For example, there was one photo that was a still life of fruit on a table. It was an extensively arranged shot, with the fruit piled up just so, with every other element arranged just so as well. The overall effect for me was that the photographer was being so extremely self-conscious about everything that they had sucked the soul right out of the picture. I felt shut out, as if this photo was so completely personal to the photographer that it was never meant to be seen by anyone else. I do not say this as a blanket indictment of still life shots or of extensively arranged shots in general; I say it only as my subjective take on this particular shot.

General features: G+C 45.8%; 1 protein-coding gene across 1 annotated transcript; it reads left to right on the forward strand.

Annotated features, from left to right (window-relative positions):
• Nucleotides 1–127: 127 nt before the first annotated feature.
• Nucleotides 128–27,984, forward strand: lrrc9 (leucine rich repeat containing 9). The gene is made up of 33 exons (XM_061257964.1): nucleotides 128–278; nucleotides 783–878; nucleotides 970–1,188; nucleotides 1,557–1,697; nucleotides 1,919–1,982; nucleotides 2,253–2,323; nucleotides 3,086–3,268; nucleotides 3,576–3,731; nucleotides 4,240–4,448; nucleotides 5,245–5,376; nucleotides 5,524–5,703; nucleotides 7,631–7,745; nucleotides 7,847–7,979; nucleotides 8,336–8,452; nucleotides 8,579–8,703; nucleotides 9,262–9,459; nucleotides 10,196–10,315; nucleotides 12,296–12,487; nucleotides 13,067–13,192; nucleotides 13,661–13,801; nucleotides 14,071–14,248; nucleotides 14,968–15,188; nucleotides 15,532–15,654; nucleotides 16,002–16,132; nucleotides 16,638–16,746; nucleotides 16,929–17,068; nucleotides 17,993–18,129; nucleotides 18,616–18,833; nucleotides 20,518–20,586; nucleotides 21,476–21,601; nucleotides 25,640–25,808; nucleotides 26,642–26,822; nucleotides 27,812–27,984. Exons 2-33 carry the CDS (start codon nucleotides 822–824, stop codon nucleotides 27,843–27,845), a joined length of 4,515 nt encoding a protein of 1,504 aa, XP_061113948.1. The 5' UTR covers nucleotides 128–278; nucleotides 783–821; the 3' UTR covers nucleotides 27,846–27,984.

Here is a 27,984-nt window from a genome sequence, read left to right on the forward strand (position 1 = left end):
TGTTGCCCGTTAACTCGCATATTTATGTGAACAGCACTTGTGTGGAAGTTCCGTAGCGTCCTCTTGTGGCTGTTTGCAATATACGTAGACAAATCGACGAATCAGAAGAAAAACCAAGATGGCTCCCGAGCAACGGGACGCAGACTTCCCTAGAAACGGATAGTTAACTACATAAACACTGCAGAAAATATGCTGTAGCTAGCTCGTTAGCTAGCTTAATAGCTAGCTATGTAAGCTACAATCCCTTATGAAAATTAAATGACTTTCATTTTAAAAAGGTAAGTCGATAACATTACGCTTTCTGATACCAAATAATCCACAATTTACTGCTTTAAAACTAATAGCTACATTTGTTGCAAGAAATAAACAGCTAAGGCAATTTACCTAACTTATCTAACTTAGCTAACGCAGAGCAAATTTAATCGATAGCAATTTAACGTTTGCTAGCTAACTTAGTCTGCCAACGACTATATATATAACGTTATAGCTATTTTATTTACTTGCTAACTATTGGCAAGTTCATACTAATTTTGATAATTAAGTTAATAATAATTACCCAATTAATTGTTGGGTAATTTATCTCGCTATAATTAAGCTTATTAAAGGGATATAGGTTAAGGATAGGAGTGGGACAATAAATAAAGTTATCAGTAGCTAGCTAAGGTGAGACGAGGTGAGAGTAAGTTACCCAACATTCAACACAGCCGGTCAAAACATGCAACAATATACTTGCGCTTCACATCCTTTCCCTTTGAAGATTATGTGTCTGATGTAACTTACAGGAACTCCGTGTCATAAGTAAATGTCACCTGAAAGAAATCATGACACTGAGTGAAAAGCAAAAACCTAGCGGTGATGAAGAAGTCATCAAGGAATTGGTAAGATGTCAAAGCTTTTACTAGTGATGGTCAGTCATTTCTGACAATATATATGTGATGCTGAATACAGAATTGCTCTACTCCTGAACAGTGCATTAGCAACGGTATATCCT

One that I had to stare at for a long time was Cakes in a Window, shot by Nathan Lerner in 1938. It was also a still life – it appeared to have been shot from the sidewalk, looking at the array of baked goods on the other side of the glass. What I loved about it was that it made the 70 years separating us disappear. I recognized everything I was looking at as part of my world of 2008, from the raisin bread to the chocolate cake to the bulging loaves of rye bread, all gleaming in exquisite photographic detail and beautifully printed. I could almost believe that if I leaned in a little, I might catch a whiff of the bakery through the time/space wormhole created by this photo.